By Namrata Goswami
February 2, 2015
Barack Obama’s Siri Fort address celebrated Indian diversity, but with a caution that failure to strengthen it could result in insecurity and fear limiting its emancipating power
Luckily enough, I got invited at the very last minute to Barack Obama’s Siri Fort address on January 27. I have admired and been inspired by the life of Mr. Obama, especially his ability to rise above discrimination, the history of slavery, and lack of civil rights for African Americans when he was growing up. Who is not? But I must specify here that his life has special resonance, especially for people in India’s peripheral zones like Kashmir or the Northeast where a ‘perception’ of discrimination still persists. And in grand events like the Obama-Modi meet, where big ticket items like the civil nuclear deal, the strategic vision for the Asia-Pacific, business summits, the China factor, and grand receptions dominate the visual landscape, the idea of human dignity and individual freedom — something his life champions and aspires to — gets lost in the din of chest-thumping and business suits. As a strategic thinker and writer, I enjoyed and read through all those developments, making sense of the impact for future U.S.-India cooperation in nuclear and high technology, defence, in the South China Sea, and for economic prosperity. But what I longed for as a researcher working on causes and/or resolution of ethnic conflicts was to hear him talk of the human being; of individual empowerment and emancipation of women, youth; of hope, of change. He did not disappoint us. He spoke with grandeur about human aspirations and urged us to rise above the limits of our circumstances with inspired imagination by painting a canvas of diversity, religious freedom, women safety and of Martin Luther King Jr.’s dream to be judged by the content of one’s character and not by the colour of one’s skin, and finally about the empathy deficit.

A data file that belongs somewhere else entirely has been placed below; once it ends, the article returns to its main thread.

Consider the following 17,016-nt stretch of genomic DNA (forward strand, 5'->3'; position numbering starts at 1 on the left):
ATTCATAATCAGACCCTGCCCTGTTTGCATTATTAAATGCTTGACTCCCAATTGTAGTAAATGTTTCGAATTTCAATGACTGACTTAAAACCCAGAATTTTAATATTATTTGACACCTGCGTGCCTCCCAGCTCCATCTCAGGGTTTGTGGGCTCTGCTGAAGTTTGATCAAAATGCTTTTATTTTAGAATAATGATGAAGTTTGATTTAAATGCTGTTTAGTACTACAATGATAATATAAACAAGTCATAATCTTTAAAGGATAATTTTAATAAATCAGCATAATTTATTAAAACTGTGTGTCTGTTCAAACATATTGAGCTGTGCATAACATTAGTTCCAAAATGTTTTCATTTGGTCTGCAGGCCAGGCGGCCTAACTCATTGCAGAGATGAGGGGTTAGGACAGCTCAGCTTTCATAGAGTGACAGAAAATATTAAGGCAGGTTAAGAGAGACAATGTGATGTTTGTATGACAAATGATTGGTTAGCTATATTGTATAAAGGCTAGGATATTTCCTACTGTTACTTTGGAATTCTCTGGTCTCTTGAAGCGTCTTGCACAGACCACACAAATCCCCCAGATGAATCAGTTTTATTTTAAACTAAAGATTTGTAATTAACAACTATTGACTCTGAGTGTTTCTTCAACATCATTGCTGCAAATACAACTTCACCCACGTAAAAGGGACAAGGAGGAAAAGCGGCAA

Impact of Speech
Why is the Siri Fort address important for India and how does it reflect and celebrate India’s democratic ethos? As I sat in the audience watching Mr. Obama speak, I realised that he delivered this kind of a speech because he believed it is possible in India to realise the dream of diversity. Thereby, he quoted Article 25 of the Indian Constitution that guarantees religious freedom to all Indians, which is part and parcel of our fundamental rights and societal ethos. Some well-meaning but closed minded elites have misunderstood this as preachy or patronising — this is far from the truth. As someone coming from Northeast India, I can visualise the impact of this speech on ethnic communities in Nagaland or Manipur or Mizoram, and the realisation there that Mr. Obama is quoting from their own Constitution about a fundamental human right that it guarantees.
“The fear of loss of identity, culture and land has created the reasons for recurring conflicts in some of India’s peripheral zones”